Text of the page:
GRU amidst cyber-attack accusations – were they just trying to access the Salisbury Cathedral’s website?

It’s 11 in the evening. You get an email from Netflix notifying you that somebody has signed into your account. You’re 99.9% sure it’s your ex, so pitifully you roll over and go to sleep. You’ll let them finish the last episode of Black Mirror because you’re a good Samaritan, but tomorrow you’ll change your password to something that isn’t their name + 123 (not a realistic representation, you’d never end up going to bed before 12 am.)

Now, imagine this on a larger scale. Replace your Netflix with the UK government, and your tight ex is Russia’s GRU. I can imagine it being a bit more alarming waking up in the morning, realising one of the biggest nations has attempted to hack into a couple of chemical weapon facilities. You can almost hear Foreign Secretary Jeremy Hunt, sighing “Russia’s at it again lads”.

Lightning doesn’t strike in the same place twice? Russia’s bad rep with cyber-attacks proves so-called tourism isn’t the only dangerous activity they’re associated with.

Who is GRU?

GRU stands for Glavnoye Razvedyvatelnoye Upraleniye (and no, asking Siri to say it doesn’t make it any easier to pronounce). The infamous group is an important part of Russia’s intelligence services. What they do behind the scenes, remains a mystery to us outsiders. Although, if the press has anything to say about it, we’re not to trust them.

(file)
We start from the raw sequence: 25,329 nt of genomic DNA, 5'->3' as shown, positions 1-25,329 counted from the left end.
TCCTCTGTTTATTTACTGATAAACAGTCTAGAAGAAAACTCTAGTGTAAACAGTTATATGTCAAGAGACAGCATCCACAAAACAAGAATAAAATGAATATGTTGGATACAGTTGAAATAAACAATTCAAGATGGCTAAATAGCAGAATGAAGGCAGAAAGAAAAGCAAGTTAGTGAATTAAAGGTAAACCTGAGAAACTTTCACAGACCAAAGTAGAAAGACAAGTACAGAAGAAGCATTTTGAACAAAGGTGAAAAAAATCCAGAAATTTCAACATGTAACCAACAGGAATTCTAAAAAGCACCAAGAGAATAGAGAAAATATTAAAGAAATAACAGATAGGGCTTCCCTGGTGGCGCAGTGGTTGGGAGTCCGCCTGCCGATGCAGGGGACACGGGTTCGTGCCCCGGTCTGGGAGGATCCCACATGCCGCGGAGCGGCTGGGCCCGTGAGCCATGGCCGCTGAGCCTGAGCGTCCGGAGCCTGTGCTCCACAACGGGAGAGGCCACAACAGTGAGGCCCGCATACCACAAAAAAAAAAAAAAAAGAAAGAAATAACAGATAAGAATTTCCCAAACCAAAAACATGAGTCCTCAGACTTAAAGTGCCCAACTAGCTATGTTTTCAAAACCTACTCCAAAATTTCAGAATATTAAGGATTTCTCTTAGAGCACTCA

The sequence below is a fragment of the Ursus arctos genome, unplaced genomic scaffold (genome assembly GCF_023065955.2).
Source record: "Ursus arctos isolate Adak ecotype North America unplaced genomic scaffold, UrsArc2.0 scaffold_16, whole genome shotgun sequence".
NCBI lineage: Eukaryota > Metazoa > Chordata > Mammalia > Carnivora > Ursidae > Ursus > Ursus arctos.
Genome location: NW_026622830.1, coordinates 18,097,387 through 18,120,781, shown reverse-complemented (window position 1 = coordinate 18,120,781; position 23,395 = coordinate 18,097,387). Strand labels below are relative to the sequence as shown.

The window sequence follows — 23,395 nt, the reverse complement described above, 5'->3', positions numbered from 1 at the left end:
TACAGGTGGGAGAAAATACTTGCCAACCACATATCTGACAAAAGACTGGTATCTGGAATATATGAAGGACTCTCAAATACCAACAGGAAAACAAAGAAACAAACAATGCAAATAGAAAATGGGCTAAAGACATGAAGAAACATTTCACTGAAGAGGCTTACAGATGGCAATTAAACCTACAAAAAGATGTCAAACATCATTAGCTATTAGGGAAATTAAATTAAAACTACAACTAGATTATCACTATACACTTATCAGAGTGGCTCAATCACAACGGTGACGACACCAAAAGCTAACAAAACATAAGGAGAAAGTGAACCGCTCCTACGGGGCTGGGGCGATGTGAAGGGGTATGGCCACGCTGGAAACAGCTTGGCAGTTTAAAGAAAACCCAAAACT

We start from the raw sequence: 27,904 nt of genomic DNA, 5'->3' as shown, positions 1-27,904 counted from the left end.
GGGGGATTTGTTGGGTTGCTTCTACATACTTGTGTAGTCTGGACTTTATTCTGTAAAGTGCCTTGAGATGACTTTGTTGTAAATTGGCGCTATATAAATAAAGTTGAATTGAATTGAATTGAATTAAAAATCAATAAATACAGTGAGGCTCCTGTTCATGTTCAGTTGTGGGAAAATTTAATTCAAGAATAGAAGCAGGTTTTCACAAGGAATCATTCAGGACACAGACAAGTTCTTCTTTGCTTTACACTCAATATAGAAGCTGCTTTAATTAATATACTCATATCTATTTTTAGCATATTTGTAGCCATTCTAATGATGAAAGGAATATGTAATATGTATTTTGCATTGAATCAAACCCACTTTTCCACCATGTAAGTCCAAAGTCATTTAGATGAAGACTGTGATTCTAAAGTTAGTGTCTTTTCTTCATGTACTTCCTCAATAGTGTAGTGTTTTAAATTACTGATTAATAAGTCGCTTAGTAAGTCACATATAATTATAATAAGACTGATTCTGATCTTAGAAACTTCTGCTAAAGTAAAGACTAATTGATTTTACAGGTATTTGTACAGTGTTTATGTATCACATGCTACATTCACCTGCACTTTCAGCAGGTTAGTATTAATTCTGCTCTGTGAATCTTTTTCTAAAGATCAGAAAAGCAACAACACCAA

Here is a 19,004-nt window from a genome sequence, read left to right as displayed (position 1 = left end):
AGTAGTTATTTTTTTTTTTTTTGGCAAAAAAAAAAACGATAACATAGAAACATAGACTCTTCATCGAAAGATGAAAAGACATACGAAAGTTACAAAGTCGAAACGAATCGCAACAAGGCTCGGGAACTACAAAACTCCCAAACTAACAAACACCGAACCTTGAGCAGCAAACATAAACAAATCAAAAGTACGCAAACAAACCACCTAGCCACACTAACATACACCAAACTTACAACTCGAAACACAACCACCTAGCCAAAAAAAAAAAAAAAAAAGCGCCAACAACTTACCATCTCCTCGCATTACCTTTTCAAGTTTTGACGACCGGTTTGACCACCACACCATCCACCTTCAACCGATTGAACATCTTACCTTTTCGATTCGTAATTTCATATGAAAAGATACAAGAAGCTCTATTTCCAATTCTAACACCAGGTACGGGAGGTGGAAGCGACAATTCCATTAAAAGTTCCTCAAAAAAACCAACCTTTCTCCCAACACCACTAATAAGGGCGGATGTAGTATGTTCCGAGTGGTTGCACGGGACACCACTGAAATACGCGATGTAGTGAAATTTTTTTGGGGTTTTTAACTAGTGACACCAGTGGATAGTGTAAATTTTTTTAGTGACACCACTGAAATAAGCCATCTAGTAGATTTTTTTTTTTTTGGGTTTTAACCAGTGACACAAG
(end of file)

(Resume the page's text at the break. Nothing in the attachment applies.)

Why did they do it?

Well there isn’t much information yet as to why these hacks have been attempted (nor was it 100% the Russians, us British love finger pointing don’t we.)

However, it has been confirmed that it was an attempted attack on the OPCW (Organisation for the Prohibition of Chemical Weapons). As well as them being the assumed attackers of the Porton Down chemicals facility, that took place earlier on in the year.

How you can prevent an attack like these

Luckily, Dutch Military Intelligence was able to stop the attack in its tracks. As I’m sure you can imagine, the Dutch most likely have an army of cyber-security professionals.

If you’re an SME or SMB, there are budgets to think of, so no army for you. But without a cyber-security plan in place, Cisco’s 2018 Security Capabilities Benchmark Study found that 54% of cyber-attacks, result in US$500,000 of damages (around the £384,317.50 mark). And with those security alerts piping up around 5000 times a day, you need something that is going to have its eye on the ball 24/7, 365 days a year.

eaziGroup alongside Cisco, deliver the best round-the-clock cyber-security services for all of our customers, no matter how big or small. Whether it’s for your cloud, endpoint or network, we’re guaranteed to have the perfect package for you. Call us today (especially if you’re a chemical weapons associated company).